WASHINGTON — Donald Trump said during his campaign that U.S. presidents had made "stupid" foreign deals, alleging that they gave too much away to allies and adversaries alike, and insisted "the world is laughing at America's politicians."
National security and foreign policy experts called him naive and reckless, and warned that sensitive global diplomacy is nothing like the bare-knuckled world of New York real estate or the raw voyeurism of reality TV.
Now, as he prepares to meet North Korean leader Kim Jong Un in a summit in Singapore, Trump is putting his much-touted negotiating skills and his iconoclastic worldview to the ultimate test.
"There's no way to exaggerate how important the summit is for President Trump," said Douglas Brinkley, a presidential historian.
If Trump succeeds, "suddenly he could say, 'There's a method to my madness, that it is about the art of the deal, and I am a big-time negotiator,'" Brinkley said.
But if it fails, Tuesday's summit becomes a capstone to Trump's mounting domestic problems, including the Russia investigation and his stalled legislative agenda.
"His whole presidency is in danger," Brinkley said.
To Trump, the summit itself has been the big prize, even though his predecessors avoided meeting North Korea's leaders for fear of giving a photo op to an outlaw dynasty.
"Ultimately he's going to decide what is good enough for denuclearization regardless of the history or anything else," said Victor Cha, who headed Asian affairs in the National Security Council under President George W. Bush and took part in nuclear talks with North Korea at the time.
Cha worries that Trump, who has shunned diplomacy in other parts of the world, is choosing to make his maiden attempt at a peace deal in North Korea.
"He has picked the hardest issue to do this, with the highest stakes, when everybody else has failed before him," said Cha, whom Trump briefly considered appointing as U.S. ambassador to South Korea. "And it's not like everybody else is stupid."
Trump has rejected experts at every step in his march to the summit. He posted on Twitter cartoonish taunts of Kim last year, threatened to unleash "fire and fury ... like the world has never seen," and then impulsively reversed course by accepting Kim's invitation to meet, with little or no consultation from aides.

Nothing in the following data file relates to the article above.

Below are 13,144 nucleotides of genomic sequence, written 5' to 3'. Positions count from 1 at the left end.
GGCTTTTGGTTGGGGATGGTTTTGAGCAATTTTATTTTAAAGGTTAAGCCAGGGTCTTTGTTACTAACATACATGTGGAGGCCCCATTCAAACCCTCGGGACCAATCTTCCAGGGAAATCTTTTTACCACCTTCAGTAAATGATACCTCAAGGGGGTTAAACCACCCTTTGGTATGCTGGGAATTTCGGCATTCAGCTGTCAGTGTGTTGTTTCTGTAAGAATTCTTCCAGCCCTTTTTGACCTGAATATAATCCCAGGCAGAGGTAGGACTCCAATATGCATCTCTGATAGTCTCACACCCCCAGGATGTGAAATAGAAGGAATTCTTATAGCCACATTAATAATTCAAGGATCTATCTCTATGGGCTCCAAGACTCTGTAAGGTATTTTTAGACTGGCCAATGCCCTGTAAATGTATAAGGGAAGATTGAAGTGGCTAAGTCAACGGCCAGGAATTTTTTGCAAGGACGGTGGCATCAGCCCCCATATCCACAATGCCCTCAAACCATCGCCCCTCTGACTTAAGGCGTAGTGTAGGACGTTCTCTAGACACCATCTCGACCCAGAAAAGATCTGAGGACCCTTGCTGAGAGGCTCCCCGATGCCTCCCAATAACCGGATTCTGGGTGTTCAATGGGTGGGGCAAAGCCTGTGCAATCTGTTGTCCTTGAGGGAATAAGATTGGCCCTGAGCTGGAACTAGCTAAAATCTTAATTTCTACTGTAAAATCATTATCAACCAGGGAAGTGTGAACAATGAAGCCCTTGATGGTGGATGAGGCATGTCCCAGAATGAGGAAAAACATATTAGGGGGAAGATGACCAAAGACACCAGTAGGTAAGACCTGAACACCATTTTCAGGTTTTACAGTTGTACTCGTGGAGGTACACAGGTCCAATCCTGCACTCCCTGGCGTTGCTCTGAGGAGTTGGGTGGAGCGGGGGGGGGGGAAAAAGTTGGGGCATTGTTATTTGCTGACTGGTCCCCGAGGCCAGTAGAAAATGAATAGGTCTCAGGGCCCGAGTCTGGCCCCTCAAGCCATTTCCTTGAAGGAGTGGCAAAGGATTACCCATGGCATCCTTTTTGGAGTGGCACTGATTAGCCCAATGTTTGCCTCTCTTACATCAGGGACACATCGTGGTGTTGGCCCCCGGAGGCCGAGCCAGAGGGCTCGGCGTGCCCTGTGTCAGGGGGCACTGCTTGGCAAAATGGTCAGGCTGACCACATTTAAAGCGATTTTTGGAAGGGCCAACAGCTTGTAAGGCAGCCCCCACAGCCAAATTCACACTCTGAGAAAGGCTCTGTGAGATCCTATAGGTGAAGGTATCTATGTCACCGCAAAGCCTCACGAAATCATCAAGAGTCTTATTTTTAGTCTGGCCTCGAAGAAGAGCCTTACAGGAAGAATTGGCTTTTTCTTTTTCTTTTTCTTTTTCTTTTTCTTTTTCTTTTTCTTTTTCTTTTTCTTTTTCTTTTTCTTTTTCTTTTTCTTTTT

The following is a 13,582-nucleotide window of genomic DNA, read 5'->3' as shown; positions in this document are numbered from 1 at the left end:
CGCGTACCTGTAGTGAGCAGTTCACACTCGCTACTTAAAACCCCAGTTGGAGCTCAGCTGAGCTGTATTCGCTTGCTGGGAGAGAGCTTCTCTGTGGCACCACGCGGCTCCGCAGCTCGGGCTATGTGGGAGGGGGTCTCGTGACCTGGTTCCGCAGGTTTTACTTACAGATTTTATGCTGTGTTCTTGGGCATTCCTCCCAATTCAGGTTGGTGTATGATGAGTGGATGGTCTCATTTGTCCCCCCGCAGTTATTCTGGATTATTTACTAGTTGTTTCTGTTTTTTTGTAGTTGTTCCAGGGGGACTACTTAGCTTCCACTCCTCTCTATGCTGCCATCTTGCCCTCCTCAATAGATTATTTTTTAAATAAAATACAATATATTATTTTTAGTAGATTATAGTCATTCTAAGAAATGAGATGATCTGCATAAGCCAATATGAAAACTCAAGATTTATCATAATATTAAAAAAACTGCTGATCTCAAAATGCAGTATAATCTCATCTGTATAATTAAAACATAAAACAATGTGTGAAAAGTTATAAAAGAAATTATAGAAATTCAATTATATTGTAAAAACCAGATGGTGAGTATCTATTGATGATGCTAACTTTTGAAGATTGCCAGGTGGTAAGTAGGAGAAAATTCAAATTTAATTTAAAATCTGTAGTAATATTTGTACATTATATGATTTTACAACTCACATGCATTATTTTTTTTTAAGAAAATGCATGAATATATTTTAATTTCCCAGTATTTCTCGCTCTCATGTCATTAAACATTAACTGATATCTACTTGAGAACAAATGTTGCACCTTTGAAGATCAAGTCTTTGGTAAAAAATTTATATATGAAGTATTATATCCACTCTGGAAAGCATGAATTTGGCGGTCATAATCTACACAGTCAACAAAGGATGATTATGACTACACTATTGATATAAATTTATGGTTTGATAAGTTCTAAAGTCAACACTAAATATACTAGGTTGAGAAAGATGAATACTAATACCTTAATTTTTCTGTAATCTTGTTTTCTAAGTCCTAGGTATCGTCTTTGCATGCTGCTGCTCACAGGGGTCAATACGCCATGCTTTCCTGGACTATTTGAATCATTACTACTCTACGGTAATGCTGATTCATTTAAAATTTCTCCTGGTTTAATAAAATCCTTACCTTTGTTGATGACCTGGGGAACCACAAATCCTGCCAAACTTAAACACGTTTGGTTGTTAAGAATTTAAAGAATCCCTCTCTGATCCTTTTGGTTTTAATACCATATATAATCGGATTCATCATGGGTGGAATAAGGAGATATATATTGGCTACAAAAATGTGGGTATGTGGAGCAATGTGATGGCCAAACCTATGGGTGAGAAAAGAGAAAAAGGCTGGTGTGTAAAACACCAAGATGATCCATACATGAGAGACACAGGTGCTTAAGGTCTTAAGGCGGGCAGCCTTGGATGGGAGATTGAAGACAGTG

He has rejected lengthy briefings arms control, and alarmed allies in Tokyo and Seoul by saying he planned to wing it after he sizes up Kim in person. He also surprised diplomats by saying he would stop calling for "maximum pressure" on Pyongyang, and suggesting more summits with Kim, although the White House denied those were concessions.
Trump said Saturday as he left a Group of 7 meeting in Canada and prepared to board Air Force One for Singapore that he would know "within the first minute" of meeting Kim whether they could reach a deal.
"Just my touch, my feel. That's what I do," he said. "It's unknown territory in the truest sense, but I really feel confident."
Kim "wants to do something great for his people ... and he won't have that opportunity again, Trump said. It's a one-time shot, and I think it's going to work out very well."
In Trump's rush to meet Kim, he has forced his own national security team to upend the usual planning for a presidential summit. Normally, diplomats and subject experts patiently negotiate agreements before allowing the leaders to meet in carefully scripted settings.
The summit typically comes last, in part because meeting a U.S. president is viewed as an incentive and a reward, a chance to be seen as equals on the global stage.
For Trump, the question is whether he can gain enough from Kim to declare a major foreign policy achievement, one that eluded the presidents he so often disdains. He has vacillated in recent weeks, initially demanding swift nuclear disarmament, and then last Friday telling a North Korean envoy, "Take your time."
Trump has sought to lower the bar for success. He no longer talks about winning a Nobel Peace Prize or throwing a celebration when the talks conclude. He instead described his Singapore meeting with Kim as a "getting-to-know-you meeting, plus."